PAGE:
Tom Appeals Blog

News and Observations About Law and Society

"As long as I have any choice, I will stay only in a country where political liberty, toleration, and equality of all citizens before the law are the rule." - Albert Einstein


Posted: July 24, 2009 Filed under: Uncategorized

The federal minimum wage increases to $7.25 per hour today. Because the Florida minimum wage is currently $7.21 per hour, Florida minimum wage will also increase by four cents, to $7.25 per hour. Governing law requires that employers pay the higher of the minimum wage mandated by state law or federal law.

In 2004, Florida voters approved a state constitutional amendment (Art. X, Sec. 24, Fla. Const.) that increased the Florida minimum wage. Under the state constitution and implementing statutory law, the Florida Agency for Workforce Innovation must calculate a new minimum wage each year on September 30, based on the Consumer Price Index. If that calculation is higher than the federal rate, the state’s rate takes effect the following January.

The minimum wage is different for tipped employees. The current Florida rate of $4.19 per hour plus tips also increases today to $4.23 per hour as a result of the federal increase.

Employees who are not paid the required minimum wage may bring a civil lawsuit against their employer. Federal law also permits many employees to sue employers who fail to pay required overtime compensation. Because legal protections do not extend to all employees, one must verify whether minimum wage and overtime laws apply to their given jobs.

Home Depot Must Explain Terminations

Posted: July 20, 2009 Filed under: Uncategorized

By a 2-1 vote, a panel of the U.S. Court of Appeals for the Eleventh Circuit last week concluded that sexually suggestive behavior of a Home Depot regional human resources manager toward two Home Depot store managers did not create a sufficiently pervasive or severe work environment as to be actionable.

The dissenting judge felt that that the sexually-charged behavior and comments should be viewed in context. “Certainly there is a difference between a coworker cheerfully stating, “Hey, I really like your pants,” and a coworker stating, “I really like how you look in those pants….” The dissent also suggested, while avoiding use of the controversial term “activist,” that the majority overstepped its role by deciding fact issues that should be left for the jury.

Notwithstanding its resistance to the store managers’ harassment claims, the court unanimously agreed that the store managers should have their day in court on the question of whether Home Depot terminated them in retaliation for complaining about the harassment. Even though the store managers could not identify the individual who made the ultimate decision to terminate their employment, the court held “evidence that a biased employee with retaliatory motives influenced or participated in the decision to terminate an employee raises a genuine issue of material fact whether there is a causal connection between the employee’s protected conduct and his termination.” The managers were terminated 25 days after formally complaining, and they presented other evidence that Home Depot’s purported reason for the terminations was a sham.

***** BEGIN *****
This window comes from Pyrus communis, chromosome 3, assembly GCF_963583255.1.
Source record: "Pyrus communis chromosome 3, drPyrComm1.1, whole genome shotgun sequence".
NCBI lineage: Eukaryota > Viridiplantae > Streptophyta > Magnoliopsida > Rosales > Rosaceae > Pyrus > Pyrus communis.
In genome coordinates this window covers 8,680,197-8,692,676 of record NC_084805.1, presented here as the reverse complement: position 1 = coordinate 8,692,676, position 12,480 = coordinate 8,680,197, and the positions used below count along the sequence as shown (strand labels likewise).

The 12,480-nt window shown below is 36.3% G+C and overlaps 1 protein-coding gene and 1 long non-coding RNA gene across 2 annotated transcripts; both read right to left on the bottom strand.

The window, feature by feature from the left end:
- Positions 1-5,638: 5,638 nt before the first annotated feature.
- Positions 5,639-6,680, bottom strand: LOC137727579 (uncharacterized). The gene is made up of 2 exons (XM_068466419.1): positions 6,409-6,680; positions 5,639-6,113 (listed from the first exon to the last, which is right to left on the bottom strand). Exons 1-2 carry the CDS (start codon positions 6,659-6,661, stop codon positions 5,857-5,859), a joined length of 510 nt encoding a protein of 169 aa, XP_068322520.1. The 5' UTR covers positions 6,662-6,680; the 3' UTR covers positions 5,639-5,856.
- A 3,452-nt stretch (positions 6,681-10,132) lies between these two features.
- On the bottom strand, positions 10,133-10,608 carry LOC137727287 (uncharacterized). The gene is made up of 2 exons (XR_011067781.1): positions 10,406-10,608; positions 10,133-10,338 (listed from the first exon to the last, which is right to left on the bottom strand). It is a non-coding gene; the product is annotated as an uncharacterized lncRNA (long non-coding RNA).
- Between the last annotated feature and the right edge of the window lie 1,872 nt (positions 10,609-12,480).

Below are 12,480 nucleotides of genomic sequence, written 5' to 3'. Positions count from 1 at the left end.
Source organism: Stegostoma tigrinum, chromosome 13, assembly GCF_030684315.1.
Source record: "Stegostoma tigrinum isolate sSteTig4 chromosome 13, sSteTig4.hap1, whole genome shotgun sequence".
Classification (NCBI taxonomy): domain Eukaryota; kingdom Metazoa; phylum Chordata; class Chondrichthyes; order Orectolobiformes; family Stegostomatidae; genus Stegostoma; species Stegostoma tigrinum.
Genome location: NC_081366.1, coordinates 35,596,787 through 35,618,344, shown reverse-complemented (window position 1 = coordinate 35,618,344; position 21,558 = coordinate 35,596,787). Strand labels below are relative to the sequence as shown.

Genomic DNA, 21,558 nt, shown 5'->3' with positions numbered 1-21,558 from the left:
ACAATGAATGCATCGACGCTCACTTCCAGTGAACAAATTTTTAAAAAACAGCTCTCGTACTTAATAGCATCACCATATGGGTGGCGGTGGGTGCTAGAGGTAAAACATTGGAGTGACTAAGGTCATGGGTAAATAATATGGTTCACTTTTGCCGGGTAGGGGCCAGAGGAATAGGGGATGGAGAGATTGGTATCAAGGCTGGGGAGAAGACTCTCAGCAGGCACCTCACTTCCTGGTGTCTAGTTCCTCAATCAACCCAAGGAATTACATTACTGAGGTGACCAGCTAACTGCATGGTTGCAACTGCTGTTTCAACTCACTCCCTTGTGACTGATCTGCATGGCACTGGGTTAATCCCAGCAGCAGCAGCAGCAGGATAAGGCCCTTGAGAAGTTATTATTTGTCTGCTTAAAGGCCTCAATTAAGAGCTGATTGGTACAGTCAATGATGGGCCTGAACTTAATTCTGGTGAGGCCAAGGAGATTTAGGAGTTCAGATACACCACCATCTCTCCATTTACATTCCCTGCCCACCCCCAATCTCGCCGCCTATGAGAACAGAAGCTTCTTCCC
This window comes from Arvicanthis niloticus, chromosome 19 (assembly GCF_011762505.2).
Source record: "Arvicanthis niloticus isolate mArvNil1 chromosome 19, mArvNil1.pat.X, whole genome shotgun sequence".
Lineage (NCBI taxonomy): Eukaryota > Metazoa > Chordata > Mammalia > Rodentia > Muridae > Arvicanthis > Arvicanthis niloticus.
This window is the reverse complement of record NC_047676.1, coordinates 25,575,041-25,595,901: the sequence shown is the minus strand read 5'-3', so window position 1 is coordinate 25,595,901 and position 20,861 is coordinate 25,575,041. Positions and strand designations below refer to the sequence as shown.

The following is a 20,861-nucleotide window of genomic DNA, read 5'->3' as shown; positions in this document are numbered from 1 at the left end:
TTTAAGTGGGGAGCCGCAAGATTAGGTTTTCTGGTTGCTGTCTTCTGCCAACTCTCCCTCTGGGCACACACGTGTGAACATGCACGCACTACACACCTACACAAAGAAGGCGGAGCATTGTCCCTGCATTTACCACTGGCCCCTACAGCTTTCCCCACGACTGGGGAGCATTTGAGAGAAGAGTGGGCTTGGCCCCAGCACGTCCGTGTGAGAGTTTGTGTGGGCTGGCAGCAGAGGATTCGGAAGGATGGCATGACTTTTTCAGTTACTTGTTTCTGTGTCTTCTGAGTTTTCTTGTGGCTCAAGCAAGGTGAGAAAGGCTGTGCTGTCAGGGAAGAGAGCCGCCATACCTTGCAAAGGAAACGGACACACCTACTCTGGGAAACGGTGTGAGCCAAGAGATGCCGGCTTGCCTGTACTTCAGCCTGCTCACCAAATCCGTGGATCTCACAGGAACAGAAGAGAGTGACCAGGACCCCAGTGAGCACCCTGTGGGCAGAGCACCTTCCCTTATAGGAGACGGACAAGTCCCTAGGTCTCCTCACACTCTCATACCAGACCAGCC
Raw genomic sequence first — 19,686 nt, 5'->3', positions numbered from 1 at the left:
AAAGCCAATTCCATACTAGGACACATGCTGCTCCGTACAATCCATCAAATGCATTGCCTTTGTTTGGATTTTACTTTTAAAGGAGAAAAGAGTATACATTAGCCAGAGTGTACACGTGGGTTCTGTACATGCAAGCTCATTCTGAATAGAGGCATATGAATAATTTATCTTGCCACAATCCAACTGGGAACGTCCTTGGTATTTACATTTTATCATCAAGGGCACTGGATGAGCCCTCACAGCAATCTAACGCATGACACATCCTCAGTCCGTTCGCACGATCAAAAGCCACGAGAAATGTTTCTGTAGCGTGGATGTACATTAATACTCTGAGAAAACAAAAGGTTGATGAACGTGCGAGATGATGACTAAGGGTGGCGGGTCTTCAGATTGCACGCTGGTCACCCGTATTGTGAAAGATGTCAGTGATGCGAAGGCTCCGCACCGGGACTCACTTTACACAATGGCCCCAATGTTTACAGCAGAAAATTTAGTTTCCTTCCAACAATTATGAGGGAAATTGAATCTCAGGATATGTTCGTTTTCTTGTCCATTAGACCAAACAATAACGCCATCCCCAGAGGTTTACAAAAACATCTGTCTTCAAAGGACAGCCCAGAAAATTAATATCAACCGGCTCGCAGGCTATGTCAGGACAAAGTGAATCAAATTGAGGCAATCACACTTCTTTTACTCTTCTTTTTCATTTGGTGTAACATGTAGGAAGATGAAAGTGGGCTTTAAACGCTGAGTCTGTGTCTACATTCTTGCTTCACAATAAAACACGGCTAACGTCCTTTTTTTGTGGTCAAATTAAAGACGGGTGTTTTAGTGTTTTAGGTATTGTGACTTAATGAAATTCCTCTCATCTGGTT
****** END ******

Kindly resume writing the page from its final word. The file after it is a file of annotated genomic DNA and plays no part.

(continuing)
The case is Corbitt v. Home Depot U.S.A., Inc., No. 08-12199 (11th Cir. July 10, 2009), and the opinion is available online HERE.

Legislature Unconstitutionally Pushed Costs onto Counties

Posted: July 20, 2009 Filed under: Uncategorized

A three-judge panel of Florida’s First District Court of appeal unanimously concluded last Friday that the Florida Legislature unconstitutionally pushed the cost of funding regional conflict counsel offices on county governments.

The legislature created the regional offices in 2007 in an effort to curb the cost of court-appointed counsel for indigent criminal defendants and poverty-stricken parents accused of abusing or neglecting their children. The legislature created five offices, one for each of the state’s five appellate districts, but each office maintains satellite offices in multiple counties. The legislature required counties to pay for the offices, but several counties balked and filed suit. A trial judge ruled in favor of the counties, and the district court of appeal affirmed that decision.

The legislature will now have to determine how the State will absorb the additional costs in a future legislative session. Capping the compensation other court-appointed attorneys receive may not be an alternative cost-saving measure, as those rates are already so low that many contend the rates are unconstitutional.

Read the district court of appeal’s opinion HERE.

Interview with Justice O'Connor

Posted: July 12, 2009 Filed under: Law-Related News